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Background

Persistent live systems with Ubuntu store the data to persist in a file named 'casper-rw' or partition labeled 'casper-rw'. In addition there can be a file or partition 'home-rw' to store the data of the home directory.

Other linux distros use 'live-rw', 'persistence' or other naming conventions.

Questions

  • What format is better for casper-rw file ext2, ext3 or ext4, why?

  • What format is better for casper-rw partition ext2, ext3 or ext4, and why?

  • Parameters would be performance, size, limitations, etc.

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    For what purpose ? Your question is very broad. See anything from en.wikipedia.org/wiki/Comparison_of_file_systems to linux-magazine.com/Online/Features/Filesystems-Benchmarked to phoronix.com/… – Panther Sep 14 '17 at 2:27
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    for use in live iso persistence... – ZEE Sep 14 '17 at 2:35
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    Persistent live systems and the file systems used in the file or partition, where the data are stored to persist is a rather limited and specific subject. I do not agree that it is too broad, and suggest to reopen the question. – sudodus Sep 14 '17 at 10:41
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    The question is very broad and is asking about performance, size, and limitations of various file systems. Even if it were narrowed, which file system should I use for persistence it is still quite broad. Do you have benchmarks on file systems specific to persistence ? And of course I suppose as always it depends on what you are doing. – Panther Sep 14 '17 at 13:16
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    The main problem you will have with persistence is that is it a cow system. The limitations of persistence have very little to do with what filesystem you use. Persistence will work fine for minor changes for example saving themes or customization to your interface across boots, saving wireless networks and passwords, install a few packages, etc. – Panther Sep 14 '17 at 13:21
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File system for the casper-rw file or partition

The ext4 file system is more advanced than the previous ext2 and ext3 file systems. It is the standard file system used in many linux distros, and is well debugged and polished.

ext4 and ext3 have journaling, which helps a lot, when there are problems with the file system, and the file system must be repaired. But journaling causes additional write operations to the drive, and if it is USB pendrive or memory card, it can cause excessive wear of the memory cells. You can turn off journaling.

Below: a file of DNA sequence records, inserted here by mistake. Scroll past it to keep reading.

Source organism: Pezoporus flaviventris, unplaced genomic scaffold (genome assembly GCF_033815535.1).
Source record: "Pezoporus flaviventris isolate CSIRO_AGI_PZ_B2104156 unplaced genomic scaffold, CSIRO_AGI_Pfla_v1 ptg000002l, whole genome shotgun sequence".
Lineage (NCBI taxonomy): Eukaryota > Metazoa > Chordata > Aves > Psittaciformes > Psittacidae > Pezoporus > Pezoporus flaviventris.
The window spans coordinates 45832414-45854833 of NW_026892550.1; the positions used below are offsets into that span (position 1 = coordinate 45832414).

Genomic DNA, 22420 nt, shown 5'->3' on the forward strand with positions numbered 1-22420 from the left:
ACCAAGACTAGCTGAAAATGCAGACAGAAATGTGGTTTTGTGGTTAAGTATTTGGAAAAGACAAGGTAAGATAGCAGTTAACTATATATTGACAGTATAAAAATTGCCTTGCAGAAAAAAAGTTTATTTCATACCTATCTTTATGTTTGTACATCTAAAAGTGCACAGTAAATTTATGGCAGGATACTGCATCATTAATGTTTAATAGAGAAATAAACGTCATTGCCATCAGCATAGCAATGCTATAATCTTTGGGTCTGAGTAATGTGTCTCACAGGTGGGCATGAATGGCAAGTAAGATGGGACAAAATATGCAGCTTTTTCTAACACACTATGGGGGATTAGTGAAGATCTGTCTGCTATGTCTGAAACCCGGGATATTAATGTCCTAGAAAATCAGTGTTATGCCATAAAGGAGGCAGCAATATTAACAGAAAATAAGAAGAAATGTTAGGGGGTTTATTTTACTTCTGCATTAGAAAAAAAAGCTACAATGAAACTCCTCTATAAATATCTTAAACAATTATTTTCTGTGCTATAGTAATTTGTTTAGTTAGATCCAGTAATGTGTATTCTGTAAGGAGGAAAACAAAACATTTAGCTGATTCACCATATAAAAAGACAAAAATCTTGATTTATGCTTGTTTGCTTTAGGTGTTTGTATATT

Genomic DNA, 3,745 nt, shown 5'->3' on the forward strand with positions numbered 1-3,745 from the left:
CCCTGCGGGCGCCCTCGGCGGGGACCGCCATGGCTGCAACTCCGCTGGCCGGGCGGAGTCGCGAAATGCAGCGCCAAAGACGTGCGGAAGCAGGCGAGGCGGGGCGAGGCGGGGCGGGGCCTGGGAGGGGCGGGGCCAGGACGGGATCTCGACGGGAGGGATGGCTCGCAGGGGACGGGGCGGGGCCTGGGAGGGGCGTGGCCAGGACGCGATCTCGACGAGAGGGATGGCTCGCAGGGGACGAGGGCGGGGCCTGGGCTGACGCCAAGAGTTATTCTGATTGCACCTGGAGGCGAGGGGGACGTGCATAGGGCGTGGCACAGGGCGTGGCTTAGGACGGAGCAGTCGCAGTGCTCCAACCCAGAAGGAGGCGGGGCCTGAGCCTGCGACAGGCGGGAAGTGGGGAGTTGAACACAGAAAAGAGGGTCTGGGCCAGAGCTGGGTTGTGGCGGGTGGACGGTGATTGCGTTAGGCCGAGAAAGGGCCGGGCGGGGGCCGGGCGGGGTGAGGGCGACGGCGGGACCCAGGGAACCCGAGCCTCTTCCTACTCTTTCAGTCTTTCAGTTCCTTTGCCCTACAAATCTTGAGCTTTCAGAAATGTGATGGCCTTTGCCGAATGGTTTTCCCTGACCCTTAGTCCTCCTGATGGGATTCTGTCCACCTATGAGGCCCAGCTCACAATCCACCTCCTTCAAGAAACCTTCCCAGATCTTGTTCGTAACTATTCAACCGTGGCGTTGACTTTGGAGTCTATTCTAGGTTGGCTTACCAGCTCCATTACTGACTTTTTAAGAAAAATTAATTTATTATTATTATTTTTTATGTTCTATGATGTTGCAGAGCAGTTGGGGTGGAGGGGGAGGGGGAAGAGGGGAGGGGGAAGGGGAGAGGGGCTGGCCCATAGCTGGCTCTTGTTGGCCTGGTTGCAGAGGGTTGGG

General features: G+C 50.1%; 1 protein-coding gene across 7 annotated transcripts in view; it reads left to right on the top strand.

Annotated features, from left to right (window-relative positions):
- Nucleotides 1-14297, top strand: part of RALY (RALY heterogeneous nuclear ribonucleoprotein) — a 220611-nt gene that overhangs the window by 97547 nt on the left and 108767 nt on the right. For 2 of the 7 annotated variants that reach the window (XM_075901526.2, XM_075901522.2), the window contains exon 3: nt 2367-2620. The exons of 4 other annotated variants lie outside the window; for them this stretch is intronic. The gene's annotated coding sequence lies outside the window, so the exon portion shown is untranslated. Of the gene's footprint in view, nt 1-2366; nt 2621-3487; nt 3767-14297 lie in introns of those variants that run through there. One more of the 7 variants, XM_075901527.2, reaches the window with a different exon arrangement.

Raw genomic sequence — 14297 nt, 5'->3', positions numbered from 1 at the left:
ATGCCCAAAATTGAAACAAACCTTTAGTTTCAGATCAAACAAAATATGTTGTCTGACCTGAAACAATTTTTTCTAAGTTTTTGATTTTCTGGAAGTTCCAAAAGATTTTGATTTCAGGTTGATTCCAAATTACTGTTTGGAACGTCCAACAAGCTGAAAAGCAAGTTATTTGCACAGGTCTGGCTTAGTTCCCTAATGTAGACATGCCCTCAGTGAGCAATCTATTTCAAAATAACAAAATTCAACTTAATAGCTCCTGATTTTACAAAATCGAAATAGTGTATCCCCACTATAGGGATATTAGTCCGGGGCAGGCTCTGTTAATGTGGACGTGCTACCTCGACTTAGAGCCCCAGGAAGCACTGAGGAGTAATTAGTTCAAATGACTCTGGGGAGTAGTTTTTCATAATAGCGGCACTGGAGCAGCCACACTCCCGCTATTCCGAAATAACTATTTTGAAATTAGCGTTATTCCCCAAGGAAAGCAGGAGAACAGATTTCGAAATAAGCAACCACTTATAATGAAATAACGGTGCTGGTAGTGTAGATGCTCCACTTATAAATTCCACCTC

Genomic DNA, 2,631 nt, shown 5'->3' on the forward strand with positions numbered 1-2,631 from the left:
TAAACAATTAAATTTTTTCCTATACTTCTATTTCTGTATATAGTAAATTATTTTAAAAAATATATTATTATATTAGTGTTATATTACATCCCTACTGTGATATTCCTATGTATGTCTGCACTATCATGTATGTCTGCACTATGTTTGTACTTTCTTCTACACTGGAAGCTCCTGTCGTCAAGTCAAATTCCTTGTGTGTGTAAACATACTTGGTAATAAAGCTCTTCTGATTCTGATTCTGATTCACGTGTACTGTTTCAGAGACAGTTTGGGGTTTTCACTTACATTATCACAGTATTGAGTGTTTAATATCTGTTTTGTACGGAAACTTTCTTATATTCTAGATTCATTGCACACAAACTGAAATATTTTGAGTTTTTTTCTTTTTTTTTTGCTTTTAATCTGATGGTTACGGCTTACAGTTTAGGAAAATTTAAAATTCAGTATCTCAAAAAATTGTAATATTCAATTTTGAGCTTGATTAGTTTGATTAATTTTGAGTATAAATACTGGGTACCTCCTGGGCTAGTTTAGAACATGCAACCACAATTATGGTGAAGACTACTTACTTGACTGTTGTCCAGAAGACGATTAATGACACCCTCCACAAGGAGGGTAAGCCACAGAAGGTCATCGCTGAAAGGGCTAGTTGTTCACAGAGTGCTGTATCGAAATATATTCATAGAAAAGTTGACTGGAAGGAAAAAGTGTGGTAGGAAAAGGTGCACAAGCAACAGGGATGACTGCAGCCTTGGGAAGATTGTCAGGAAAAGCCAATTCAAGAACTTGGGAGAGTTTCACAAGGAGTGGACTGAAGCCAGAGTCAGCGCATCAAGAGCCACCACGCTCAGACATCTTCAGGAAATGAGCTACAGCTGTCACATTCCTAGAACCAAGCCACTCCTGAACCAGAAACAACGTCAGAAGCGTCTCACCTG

• ext2 works well without tweaks in a USB pendrive or memory card, but I would recommend ext4 with journaling turned off.

  • In an SSD or HDD I suggest that you use ext4 with journaling turned on (which is the default).

    Please notice that the casper-rw partition need not be in the same drive as the persistent live operating system. This works with all Ubuntu versions, when booting via grub, and I have read (but not tested yet) that the newest version of syslinux can manage it too.

  • I suggest the same choice of file system for casper-rw files and partitions.

File system for the home-rw file or partition

If you create a home-rw file or partition, the standard advice is to use the same file system and tweaks as for the casper-rw partition. But there is an alternative, that makes it available to Windows.

I am experimenting with the UDF file system for home-rw. It works well with Ubuntu persistent live systems, and when the [USB pen]drive is plugged into a computer running Windows, it will be mounted with read/write permissions, so that files can be transferred easily between the Ubuntu persistent live system and Windows.

Installed system in an external drive

If you want an up to date system with full flexibility concerning what to install, you should use an installed system, installed into an external drive like it were installed into an internal drive. Such a system can be portable between computers too, but not as portable as a persistent live system.

Links

Some claim on the internet that persistence reduces lifespan of the USB stick. Is this true?

help.ubuntu.com/community/Installation/UEFI-and-BIOS#Final_system_tweaks

help.ubuntu.com/community/mkusb/persistent#Partitions

Experimenting with the UDF file system for home-rw

Boot Ubuntu from external drive

  • I think your answer proves the question is not too broad, well done. When you get a chance could you please update your answer with a comment on using the UDF file system for home-rw. A lot of people might like to be able to open home folder in Windows. – C.S.Cameron Aug 7 '18 at 18:23
  • I am experimenting with the UDF file system for home-rw. It works well with Ubuntu persistent live systems, and when the [USB pen]drive is plugged into a computer running Windows, it will be mounted with read/write permissions, so that files can be transferred easily between the Ubuntu persistent live system and Windows. – sudodus Aug 7 '18 at 18:37
  • I have tried your udf2home-rw script, People coming to this thread because they want info on custom USB installations might find it interesting. I can understand that writing to a closed post is not much fun, but it is getting some votes for reopen. – C.S.Cameron Aug 7 '18 at 20:43

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